Your Questions, Our Answers

During our “Sourcing Tips and Tricks” Webinar on 21 March, we were able to enjoy some great advice from Katrina Collier and Benjamin Gledhill on how to be a better sourcer. We also held a Q&A to answer several of your questions. Here’s a recap and elaboration on our answers:

Q: What is a Chrome extension?

A: A Chrome extension is a piece of software you can install in the Google Chrome web browser to help you accomplish a variety of tasks. There are a wide range of tools available to help with sourcing, including (shameless plug) Hello Talent! You can download Hello Talent, and look at other sourcing tools, here.

Q: What kind of Chrome extensions are you using?

A: There are a lot of tools out there, and sometimes you can run the risk of having too many, so make sure you figure out which ones work best for you. Here are some of our favorites (besides Hello Talent of course): Intelligent Search, Connectifier, Social Link, Prophet, 360 Social, and Crystal Knows. (Note: privacy laws in some countries may prohibit you from using some of these extensions without the candidate’s consent)

Q: What are the best ways to increase your own knowledge about the industry you are sourcing in?

A: There are two main, basic things everyone should be doing: 1) Go talk to people in the industry (both your own employees and people outside your organization); 2) Twitter and Reddit – These networks are always buzzing with the latest trends, complaints, work requests, and more. Its a great way to see what’s going on.

Q: How can you increase your credibility when you are on the phone?

A: The biggest thing is to be up front and be human. Say who you are and who you represent (DO NOT LIE just to start a conversation) and make the conversation about them, not you. Sometimes this will mean accepting that they don’t want a new job right now, in which case you can just focus on building a relationship for later. Its also important to show an interest in their interests. Finally, do your research – make sure you know who they are, what their work is, and what the exact job you’re recruiting for is like.

Q: How can you recruit via Instagram or Facebook?

A: First, make sure you have complete Facebook and Instagram bios and that the content you follow, like, and share is both human and appropriate. Then you can use tools to find people, or even just search based on topics or hashtags. More importantly though, use these networks to start conversations and engage people. Be personal first and a recruiter second. These are personal rather than professional networks after all, so you have to change your approach a bit.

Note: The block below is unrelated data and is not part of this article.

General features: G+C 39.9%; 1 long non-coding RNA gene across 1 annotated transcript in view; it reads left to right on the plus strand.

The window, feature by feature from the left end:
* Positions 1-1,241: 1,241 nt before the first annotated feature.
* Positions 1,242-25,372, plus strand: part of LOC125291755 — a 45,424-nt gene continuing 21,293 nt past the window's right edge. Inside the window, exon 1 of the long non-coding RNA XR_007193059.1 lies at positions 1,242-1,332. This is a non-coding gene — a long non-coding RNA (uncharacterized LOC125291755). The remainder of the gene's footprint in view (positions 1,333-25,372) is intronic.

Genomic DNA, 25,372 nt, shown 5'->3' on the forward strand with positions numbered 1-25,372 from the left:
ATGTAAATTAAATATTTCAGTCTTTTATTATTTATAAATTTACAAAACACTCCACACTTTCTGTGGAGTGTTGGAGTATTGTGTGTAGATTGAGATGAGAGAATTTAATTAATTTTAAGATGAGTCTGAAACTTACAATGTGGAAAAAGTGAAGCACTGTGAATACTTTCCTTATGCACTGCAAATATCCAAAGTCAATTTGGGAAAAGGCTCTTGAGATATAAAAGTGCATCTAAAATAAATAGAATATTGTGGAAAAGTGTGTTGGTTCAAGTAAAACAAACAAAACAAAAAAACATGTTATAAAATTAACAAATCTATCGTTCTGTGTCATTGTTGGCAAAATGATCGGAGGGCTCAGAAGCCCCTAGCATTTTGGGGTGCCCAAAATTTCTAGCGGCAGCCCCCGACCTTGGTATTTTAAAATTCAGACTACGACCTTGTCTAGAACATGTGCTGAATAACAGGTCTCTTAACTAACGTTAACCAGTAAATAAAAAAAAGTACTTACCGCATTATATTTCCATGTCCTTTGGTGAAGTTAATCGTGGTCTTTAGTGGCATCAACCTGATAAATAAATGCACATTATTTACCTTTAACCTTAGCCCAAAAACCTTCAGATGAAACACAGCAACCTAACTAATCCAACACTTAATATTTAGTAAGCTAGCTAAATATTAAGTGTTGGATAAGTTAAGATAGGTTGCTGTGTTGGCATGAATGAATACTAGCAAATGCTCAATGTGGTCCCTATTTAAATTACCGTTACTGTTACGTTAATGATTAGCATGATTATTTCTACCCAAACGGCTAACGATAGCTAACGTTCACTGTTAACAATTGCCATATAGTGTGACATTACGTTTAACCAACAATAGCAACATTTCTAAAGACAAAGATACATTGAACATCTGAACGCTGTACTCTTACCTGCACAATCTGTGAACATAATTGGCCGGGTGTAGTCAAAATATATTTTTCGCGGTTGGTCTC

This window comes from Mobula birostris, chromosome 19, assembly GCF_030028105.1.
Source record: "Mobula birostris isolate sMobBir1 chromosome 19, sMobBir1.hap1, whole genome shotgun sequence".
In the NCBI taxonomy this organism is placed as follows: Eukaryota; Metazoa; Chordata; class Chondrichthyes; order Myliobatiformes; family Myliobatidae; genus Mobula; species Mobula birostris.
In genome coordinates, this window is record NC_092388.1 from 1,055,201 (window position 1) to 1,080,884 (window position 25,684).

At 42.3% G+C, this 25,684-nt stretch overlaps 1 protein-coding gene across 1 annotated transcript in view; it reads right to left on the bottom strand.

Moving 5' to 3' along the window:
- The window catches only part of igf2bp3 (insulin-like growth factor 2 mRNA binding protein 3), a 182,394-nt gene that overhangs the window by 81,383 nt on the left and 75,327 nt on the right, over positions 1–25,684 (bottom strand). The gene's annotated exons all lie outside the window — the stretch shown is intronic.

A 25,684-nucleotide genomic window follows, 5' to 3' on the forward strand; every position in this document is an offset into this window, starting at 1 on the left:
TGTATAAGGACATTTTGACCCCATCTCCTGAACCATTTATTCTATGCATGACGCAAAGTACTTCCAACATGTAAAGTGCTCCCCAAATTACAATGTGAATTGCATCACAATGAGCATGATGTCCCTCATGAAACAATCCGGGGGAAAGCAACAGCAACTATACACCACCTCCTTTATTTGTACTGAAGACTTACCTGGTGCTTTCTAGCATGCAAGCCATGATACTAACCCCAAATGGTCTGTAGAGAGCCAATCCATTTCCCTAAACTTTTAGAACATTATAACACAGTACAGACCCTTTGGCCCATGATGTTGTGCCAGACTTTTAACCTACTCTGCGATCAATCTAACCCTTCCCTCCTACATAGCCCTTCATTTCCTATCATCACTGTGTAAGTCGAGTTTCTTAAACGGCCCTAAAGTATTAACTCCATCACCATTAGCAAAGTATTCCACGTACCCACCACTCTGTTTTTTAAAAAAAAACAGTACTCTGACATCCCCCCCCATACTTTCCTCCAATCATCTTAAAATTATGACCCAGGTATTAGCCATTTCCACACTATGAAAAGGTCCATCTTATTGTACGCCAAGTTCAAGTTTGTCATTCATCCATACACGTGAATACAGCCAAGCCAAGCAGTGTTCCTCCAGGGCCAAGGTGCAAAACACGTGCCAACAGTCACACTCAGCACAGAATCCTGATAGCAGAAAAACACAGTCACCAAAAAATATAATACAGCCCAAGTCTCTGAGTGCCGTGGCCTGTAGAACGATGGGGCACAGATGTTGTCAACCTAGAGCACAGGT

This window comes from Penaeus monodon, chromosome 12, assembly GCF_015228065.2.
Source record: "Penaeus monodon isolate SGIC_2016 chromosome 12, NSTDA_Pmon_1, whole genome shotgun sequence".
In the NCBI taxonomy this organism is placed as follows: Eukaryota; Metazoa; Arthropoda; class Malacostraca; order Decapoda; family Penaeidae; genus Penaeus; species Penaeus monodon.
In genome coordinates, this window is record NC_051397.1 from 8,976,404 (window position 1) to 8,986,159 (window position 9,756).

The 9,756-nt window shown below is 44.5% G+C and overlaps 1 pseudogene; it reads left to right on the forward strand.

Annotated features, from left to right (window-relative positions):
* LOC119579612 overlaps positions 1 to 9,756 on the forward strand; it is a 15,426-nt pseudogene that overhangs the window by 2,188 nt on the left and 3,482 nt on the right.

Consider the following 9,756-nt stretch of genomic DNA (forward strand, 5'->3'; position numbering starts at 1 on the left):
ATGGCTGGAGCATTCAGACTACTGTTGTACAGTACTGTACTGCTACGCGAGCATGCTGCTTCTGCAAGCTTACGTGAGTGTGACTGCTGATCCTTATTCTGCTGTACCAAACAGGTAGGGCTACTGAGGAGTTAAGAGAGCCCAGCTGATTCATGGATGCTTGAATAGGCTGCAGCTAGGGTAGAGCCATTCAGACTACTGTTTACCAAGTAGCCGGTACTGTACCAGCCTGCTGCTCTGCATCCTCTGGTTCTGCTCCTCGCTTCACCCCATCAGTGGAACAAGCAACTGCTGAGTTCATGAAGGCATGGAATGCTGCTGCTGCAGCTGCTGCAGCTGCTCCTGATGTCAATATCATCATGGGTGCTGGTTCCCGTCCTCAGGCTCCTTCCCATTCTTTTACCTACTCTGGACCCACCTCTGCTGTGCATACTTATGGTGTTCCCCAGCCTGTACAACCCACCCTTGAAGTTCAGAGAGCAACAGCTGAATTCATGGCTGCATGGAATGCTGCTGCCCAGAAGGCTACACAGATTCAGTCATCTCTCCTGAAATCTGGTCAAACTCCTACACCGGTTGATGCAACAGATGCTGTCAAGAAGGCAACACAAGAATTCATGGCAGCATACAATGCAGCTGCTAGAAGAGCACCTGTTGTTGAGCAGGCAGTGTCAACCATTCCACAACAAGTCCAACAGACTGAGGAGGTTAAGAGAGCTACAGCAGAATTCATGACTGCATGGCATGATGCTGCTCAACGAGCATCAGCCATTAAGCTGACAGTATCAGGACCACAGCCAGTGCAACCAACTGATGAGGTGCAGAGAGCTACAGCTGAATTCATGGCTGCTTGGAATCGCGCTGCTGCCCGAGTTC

Q: Do you believe in the “sourcing recruiter” concept, or in a sourcer plus recruiter teamwork model?

A: This really depends on the way your organization is set up. Recruiters will almost always be better at their jobs if they know at least a little bit about sourcing. That said, they don’t have to be full time sourcers. If you have the resources to allow people to specialize in a specific area go for it, just make sure the knowledge is shared with the whole team.

Q: How do you build a sourcing strategy based on a list of requirements and responsibilities for a given role?

A: Use the job description as a guide, not a rule. Instead of just relying only on the job description try spending most of your time talking with the business and working closely with the hiring manager to determine the ins and outs of the role. Doing this will help you create a list of skills, attributes, and personality traits associated with the job and rank them based on importance. This ranking will help you to set expectations with the hiring manager and create a search pattern that includes the right criteria. Another key action is to ID beforehand where you should be looking for the candidate. If your strategy is based on weighted criteria and pre-established search areas you’ll be in a good position to execute.

Q: What are some good KPIs for measuring sourcing success?

A: This too can depend on how your organization is structured, but here are a few that we think are good to keep in mind:

  • Quality of hire rating (can be measured based either on performance or manager review)
  • Candidate satisfaction score (survey those who were rejected and those who were hired)
  • Candidate qualification score (how qualified are all the candidates you present to the hiring manager)
  • Candidate to hire ratio (how many candidates do you have before making a hire)
  • Candidate response rate (how many candidates are responding to your emails and phone calls)
  • Candidate pool diversity score (how diverse is your overall pool – this can be a legal or company KPI)

Have specific topics you want us to cover in our next webinar? Send your suggestions to!